If your belly is full from a delicious feast but there’s one more sweet left on the dessert tray, will you hold back or yield to the temptation of ‘Clean Plate’ Syndrome?
New research suggests that you’ll give in, driven by a widely shared attitude towards food that prompts you to “clean the plate,” even if you’re not really still hungry.
It’s a form of “consumption closure,” nutritionists say. But over time it makes keeping the waistline trim an uphill battle.
“The concept of a clean plate has many roots,” noted Connie Diekman, director of university nutrition at Washington University in St. Louis. “The starving children of the world, the lack of food during WWI or II and, of course, the fact that many people do not notice feelings of satiety and eat until the food is gone.”
And while “what drives an individual to ‘clean their plate’ might be very individual, the concern is global,” she added. “Overeating is a component of our growing problem of overweight.”
That thought was seconded by Lona Sandon, program director of the department of clinical nutrition in the school of health professions at the University of Texas Southwestern Medical Center at Dallas. “These extra bites may lead to weight gain or hinder weight-loss attempts,” she agreed.
“Those of us in the nutrition and dietetics business are well aware of the ‘clean plate’ mentality,” Sandon said. “And this is something I would often talk about when working with people wanting to lose weight — getting people to accept that they do not have to eat everything on their plate, that it is OK to throw it in the trash, and that those few extra bites after you are already full have calories that can add up.”
Still, new research suggests that it’s really only when a little food is left on the plate that the “clean-the-plate” phenomenon kicks in; a plate still piled high with sweets appears to be far easier to resist.
In a series of four experiments, scientists led by Veronika Ilyuk of Hofstra University in Hempstead, N.Y., repeatedly found that a single item left on the plate exerted a much stronger end-of-meal pull than multiple items, whether it be chocolate-covered almonds, cookies or pizza.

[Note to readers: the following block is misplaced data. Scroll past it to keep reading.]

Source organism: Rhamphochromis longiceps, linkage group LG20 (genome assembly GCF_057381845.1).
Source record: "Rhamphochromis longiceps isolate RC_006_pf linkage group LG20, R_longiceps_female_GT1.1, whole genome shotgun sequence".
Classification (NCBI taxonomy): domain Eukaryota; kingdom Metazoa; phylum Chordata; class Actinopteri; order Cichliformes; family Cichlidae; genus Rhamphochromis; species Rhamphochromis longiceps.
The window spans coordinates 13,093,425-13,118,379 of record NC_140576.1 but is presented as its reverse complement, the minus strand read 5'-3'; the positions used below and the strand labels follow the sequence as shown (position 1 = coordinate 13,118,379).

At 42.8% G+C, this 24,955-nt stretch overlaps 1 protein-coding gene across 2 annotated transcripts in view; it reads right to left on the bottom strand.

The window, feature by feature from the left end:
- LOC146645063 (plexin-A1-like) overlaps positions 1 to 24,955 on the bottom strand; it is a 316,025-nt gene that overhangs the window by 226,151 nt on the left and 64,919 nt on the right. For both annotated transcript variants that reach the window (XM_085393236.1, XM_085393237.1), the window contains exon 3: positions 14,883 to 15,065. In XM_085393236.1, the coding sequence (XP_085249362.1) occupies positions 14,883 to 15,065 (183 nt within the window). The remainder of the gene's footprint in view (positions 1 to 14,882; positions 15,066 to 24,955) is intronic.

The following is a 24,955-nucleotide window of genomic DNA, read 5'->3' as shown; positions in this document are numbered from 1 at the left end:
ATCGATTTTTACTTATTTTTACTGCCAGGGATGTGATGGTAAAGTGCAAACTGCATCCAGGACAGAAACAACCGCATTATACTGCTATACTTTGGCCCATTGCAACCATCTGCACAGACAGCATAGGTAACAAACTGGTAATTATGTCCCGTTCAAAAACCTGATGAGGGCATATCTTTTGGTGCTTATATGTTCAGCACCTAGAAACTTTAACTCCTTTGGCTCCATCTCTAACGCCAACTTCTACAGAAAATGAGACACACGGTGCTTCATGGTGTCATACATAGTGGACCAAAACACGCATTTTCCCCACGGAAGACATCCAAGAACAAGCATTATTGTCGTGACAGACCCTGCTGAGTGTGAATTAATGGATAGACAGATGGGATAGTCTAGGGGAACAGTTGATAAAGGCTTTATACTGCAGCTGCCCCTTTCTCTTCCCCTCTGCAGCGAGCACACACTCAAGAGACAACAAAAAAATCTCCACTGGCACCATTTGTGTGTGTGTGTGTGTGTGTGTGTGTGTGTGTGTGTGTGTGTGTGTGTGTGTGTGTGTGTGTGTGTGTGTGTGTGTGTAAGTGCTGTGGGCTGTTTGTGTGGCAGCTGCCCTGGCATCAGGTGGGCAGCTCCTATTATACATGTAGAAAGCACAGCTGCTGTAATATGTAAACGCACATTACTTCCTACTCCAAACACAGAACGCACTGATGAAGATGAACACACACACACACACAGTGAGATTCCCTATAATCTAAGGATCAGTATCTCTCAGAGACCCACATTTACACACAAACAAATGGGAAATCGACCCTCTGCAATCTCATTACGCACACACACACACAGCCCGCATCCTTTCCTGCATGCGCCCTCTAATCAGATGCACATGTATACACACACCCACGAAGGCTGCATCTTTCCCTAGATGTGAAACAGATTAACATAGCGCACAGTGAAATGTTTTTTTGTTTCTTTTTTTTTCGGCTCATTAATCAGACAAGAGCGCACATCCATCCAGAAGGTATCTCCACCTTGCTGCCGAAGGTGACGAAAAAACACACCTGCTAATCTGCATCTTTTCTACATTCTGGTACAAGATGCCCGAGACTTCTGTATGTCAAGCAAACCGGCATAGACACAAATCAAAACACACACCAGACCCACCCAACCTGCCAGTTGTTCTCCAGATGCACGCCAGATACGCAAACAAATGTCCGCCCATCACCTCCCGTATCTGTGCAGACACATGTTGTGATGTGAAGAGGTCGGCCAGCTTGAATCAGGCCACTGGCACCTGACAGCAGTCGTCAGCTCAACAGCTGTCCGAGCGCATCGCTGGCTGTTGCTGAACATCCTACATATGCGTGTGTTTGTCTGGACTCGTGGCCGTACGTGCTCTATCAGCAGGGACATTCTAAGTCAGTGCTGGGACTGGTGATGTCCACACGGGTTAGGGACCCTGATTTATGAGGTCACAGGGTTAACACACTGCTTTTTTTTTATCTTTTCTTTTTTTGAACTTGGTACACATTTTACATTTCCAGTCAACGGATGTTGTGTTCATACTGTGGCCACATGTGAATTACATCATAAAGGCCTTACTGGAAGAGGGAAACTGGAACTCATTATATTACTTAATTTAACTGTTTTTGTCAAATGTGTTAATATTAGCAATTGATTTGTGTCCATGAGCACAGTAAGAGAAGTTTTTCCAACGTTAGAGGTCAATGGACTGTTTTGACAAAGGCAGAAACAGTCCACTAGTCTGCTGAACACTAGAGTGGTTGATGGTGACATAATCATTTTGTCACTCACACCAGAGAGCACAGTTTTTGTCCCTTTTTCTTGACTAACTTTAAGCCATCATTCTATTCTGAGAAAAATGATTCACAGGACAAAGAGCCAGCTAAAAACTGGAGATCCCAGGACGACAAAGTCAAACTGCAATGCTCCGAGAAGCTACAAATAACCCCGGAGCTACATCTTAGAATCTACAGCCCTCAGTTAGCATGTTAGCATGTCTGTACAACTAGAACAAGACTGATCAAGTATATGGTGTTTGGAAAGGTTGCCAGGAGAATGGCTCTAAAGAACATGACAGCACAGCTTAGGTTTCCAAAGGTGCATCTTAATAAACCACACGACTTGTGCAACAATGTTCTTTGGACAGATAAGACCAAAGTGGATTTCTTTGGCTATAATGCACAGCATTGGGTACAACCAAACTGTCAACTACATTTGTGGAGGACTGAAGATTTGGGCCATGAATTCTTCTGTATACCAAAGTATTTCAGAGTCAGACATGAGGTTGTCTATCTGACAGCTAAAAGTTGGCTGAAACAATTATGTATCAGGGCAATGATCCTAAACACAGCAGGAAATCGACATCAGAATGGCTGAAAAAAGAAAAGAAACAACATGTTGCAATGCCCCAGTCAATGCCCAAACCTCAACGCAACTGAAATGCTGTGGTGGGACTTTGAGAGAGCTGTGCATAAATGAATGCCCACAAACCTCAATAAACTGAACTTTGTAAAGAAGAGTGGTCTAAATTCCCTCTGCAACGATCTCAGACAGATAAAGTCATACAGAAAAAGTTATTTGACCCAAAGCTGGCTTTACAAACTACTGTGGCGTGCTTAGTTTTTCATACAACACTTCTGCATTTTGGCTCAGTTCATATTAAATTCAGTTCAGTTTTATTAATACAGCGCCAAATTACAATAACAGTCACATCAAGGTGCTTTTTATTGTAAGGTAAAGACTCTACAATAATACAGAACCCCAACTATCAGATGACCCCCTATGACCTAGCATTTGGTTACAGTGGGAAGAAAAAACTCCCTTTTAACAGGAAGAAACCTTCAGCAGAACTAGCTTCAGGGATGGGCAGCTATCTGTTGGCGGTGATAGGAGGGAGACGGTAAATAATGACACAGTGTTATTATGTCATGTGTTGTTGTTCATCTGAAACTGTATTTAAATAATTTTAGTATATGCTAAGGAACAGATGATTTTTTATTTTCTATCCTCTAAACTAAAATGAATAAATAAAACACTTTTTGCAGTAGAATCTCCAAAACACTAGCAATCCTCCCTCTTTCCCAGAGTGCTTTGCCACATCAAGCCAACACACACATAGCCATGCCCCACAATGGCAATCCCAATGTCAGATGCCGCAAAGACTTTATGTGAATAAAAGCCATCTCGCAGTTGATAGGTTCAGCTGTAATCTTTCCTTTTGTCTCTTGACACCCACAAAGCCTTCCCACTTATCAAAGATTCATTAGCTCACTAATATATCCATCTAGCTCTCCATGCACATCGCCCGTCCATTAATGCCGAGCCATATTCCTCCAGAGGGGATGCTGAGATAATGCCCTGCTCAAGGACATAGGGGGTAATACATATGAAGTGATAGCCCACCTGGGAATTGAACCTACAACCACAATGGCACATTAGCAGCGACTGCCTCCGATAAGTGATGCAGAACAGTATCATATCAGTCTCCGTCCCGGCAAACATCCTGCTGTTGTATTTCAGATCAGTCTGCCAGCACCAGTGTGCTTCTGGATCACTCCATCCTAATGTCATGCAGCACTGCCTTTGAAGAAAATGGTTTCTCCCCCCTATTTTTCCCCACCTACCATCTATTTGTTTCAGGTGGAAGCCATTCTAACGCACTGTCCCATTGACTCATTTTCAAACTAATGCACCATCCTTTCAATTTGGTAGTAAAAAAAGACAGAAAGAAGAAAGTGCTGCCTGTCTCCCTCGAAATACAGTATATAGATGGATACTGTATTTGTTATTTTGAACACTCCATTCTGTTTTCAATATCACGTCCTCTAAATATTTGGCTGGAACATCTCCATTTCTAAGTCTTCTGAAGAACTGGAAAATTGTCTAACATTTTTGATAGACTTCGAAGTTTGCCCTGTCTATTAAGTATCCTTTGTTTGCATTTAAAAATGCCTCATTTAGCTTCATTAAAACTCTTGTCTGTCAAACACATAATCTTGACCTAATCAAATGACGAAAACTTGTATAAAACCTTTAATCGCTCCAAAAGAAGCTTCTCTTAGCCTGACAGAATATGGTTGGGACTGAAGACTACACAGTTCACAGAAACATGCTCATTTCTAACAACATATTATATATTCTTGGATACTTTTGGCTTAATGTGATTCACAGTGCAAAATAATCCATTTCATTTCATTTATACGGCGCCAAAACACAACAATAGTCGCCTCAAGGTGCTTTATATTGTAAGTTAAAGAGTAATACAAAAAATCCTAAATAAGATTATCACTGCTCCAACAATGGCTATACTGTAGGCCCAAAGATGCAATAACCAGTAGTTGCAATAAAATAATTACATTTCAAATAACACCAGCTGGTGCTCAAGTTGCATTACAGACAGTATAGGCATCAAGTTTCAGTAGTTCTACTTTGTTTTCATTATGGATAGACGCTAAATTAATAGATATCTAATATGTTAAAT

And the research team further found that people often choose to believe the unbelievable: that last cookie is actually good for them.
No matter that the two inches of sugary icing on top of a 1,000-calorie cupcake suggests otherwise; part of the “clean-the-plate” phenomenon is telling yourself the white lie that one more bite is not really the scale-buster that a silly calorie table might suggest.
As to what’s driving the plate-cleaning urge to begin with, Sandon believes that the overriding impetus behind the “cleaning-the-plate” ethos is more about indulging than any broad biological survival imperative.
“Such foods are highly palatable and can drive the desire to eat,” she said, particularly when it comes to items that are high in fat, sugar or salt.
And that, said Sandon, means that a “strategy to combat this may be to eat foods with less fat, added sugar and salt. You rarely hear people say I just need to eat that extra bite of broccoli but I am so stuffed. But they will do it with the chocolate cake.”
Diekman suggested that “slowing down your eating also helps. It takes time to feel satisfied and fast eaters miss that feeling.”
Another strategy, according to Sandon, “is to start with smaller serving sizes at meal and snack times. Simply put less on the plate to start. But again, this takes self-regulation. Using portion-controlled packages or containers may help with this as well.”
But, she added, “awareness and mindfulness may be the best strategy. Taking a moment to notice your thoughts and what you are telling yourself when you are tempted to take that last bite despite feeling full.”
The report will be published in the February issue of the journal Appetite.
There’s more on healthy holiday foods at the U.S. National Institutes of Health.
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